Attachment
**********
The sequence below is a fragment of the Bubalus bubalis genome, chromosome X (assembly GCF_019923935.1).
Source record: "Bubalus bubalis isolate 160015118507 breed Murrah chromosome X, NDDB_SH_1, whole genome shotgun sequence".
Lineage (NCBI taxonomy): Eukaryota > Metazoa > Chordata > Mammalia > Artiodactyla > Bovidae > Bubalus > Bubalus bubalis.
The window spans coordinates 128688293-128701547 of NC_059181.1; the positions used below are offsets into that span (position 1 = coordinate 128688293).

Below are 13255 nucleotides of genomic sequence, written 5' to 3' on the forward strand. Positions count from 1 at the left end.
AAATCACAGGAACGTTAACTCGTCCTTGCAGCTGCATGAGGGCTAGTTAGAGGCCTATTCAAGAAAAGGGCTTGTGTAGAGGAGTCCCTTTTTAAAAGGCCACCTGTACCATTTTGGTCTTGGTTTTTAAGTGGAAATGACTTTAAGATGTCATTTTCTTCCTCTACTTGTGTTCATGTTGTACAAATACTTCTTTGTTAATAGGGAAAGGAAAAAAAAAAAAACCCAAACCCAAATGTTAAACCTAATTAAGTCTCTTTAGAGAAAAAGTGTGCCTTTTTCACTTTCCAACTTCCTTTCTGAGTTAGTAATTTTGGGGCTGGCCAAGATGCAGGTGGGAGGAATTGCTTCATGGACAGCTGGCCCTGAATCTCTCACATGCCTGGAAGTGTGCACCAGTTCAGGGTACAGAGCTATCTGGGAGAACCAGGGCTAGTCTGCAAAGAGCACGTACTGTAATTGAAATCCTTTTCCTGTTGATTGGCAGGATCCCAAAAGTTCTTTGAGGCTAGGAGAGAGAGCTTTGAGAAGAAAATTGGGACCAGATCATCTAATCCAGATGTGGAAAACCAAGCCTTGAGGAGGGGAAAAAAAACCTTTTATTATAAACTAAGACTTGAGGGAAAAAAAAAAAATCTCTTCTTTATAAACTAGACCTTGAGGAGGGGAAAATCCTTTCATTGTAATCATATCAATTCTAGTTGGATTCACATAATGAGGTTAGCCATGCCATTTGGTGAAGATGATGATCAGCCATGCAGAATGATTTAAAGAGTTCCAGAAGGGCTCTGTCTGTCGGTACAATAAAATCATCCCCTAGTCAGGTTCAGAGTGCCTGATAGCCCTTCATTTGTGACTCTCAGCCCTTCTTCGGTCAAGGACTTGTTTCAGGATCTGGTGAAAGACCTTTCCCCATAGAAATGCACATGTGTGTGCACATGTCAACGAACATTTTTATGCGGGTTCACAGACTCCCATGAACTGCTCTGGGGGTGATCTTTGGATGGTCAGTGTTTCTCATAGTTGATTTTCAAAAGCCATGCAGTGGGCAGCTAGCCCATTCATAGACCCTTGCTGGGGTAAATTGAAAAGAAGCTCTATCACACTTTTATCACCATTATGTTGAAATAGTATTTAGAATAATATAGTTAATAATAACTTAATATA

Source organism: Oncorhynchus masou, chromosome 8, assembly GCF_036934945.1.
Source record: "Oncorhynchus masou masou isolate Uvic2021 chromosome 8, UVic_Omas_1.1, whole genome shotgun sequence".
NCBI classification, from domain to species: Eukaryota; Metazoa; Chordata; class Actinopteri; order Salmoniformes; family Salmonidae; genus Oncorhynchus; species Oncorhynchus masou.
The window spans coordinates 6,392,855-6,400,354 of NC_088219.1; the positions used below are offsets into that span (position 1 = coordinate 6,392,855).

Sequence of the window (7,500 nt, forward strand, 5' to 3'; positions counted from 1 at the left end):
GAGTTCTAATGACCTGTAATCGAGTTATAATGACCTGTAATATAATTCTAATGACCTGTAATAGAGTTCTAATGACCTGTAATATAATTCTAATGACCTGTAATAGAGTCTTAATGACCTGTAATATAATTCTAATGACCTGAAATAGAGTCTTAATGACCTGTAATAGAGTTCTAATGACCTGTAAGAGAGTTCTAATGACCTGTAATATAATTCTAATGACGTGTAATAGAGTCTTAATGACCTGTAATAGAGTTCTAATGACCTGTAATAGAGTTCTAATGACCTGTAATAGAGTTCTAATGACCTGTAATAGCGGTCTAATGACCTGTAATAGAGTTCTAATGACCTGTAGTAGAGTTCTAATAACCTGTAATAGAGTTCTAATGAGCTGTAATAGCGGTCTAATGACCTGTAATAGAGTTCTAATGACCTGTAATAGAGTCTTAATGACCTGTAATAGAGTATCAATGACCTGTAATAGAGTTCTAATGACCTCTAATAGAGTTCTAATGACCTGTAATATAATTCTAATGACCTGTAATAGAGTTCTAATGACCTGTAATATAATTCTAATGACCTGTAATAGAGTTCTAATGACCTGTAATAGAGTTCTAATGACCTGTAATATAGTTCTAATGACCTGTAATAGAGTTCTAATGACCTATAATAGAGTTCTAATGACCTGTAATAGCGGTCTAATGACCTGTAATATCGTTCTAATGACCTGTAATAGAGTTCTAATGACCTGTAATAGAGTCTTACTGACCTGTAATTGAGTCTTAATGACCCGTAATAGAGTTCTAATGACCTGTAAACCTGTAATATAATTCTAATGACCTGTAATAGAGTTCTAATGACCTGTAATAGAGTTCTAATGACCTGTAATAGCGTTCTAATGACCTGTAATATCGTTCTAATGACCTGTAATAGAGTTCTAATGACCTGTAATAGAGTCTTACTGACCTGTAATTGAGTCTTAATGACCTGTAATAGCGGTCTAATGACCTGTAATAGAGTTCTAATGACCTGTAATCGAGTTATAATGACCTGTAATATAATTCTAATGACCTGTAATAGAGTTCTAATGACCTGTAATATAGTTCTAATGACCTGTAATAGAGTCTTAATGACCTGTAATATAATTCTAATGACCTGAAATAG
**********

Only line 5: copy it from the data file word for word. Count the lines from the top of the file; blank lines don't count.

Below are 13255 nucleotides of genomic sequence, written 5' to 3' on the forward strand. Positions count from 1 at the left end.